(HDU simple question 128) Lowest Bit



Lowest Bit

Time Limit: 2000/1000 MS (Java/Others)    Memory Limit: 65536/32768 K (Java/Others)
Total Submission(s): 8722    Accepted Submission(s): 6428

Problem Description
Given an positive integer A (1 <= A <= 100), output the lowest bit of A.

For example, given A = 26, we can write A in binary form as 11010, so the lowest bit of A is 10, so the output should be 2.

Another example goes like this: given A = 88, we can write A in binary form as 1011000, so the lowest bit of A is 1000, so the output should be 8.

Each line of input contains only an integer A (1 <= A <= 100). A line containing “0” indicates the end of input, and this line is not a part of the input data.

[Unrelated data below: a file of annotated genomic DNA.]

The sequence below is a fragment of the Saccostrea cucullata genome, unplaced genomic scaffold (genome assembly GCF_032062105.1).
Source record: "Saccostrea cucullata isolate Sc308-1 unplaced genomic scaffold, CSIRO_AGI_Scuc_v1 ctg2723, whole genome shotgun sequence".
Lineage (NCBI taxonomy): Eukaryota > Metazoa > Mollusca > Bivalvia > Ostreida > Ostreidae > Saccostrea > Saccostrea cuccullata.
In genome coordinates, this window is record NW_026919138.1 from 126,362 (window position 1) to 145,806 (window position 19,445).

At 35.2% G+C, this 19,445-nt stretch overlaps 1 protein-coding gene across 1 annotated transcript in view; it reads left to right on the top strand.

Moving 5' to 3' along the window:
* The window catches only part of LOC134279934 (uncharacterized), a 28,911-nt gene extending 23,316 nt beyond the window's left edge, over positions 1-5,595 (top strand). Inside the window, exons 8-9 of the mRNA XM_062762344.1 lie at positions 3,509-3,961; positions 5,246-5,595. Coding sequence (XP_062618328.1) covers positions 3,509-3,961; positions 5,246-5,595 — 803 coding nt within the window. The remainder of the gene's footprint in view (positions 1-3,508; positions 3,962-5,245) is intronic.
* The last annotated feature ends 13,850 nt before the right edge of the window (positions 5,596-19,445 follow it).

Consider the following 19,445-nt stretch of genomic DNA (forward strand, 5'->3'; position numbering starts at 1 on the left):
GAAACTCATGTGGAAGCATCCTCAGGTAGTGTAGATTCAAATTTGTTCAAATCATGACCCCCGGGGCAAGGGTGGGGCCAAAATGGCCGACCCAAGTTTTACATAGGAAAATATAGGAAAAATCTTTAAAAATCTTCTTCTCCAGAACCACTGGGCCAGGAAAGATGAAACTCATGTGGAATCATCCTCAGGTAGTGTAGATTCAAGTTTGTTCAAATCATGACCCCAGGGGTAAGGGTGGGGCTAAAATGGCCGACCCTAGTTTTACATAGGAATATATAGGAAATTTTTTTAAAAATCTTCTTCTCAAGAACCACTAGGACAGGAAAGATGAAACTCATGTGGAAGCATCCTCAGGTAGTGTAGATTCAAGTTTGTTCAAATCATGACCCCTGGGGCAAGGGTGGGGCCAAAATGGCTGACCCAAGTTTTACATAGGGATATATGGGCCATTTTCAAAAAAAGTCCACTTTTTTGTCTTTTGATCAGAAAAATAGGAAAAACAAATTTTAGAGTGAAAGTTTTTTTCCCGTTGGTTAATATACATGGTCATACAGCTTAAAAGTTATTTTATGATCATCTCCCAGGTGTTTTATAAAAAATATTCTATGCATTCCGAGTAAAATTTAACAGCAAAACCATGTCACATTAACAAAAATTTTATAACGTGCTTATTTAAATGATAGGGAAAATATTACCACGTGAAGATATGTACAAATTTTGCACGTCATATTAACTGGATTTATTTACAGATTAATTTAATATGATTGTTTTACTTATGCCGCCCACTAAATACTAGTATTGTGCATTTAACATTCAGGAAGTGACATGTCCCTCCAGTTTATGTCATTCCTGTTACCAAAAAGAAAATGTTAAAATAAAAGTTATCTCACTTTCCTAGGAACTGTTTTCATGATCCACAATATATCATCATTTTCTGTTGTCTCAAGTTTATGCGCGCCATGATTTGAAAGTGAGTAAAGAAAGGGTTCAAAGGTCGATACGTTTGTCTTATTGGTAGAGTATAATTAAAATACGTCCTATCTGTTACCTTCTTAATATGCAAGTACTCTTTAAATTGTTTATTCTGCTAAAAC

For each A in the input, output a line containing only its lowest bit.

Sample Input
26 88 0

Sample Output
2 8

SHI, Xiaohan


Ignatius.L   |   We have carefully selected several similar problems for you:  

Title analysis:

Simple questions. In the process of converting 10 -in -production numbers into 2nd -in numbers, you can constantly determine whether the current bit is non -zero.

corresponding knowledge points:

At this time, you may need to review the process of 10 -in -proof and two -in -making process:

code is as follows:

  * D.CPP 
  * Created on: March 11, 2015 
  * Author: administrator 

 #include <iOSTREAM> 
 #include <cstdio> 
 #include <cmath> 

 using namespace std; 

 int Main () { 
 int n; 
 While (scanf ("%d", & n)! = EOF, N) { 

 int T = 0; 
 While (n%2 == 0) {{ 
 t ++; 
 n /= 2; 

 Printf ("%d \ n", (int) pow (2+0.0, t)); 

 Return 0; 


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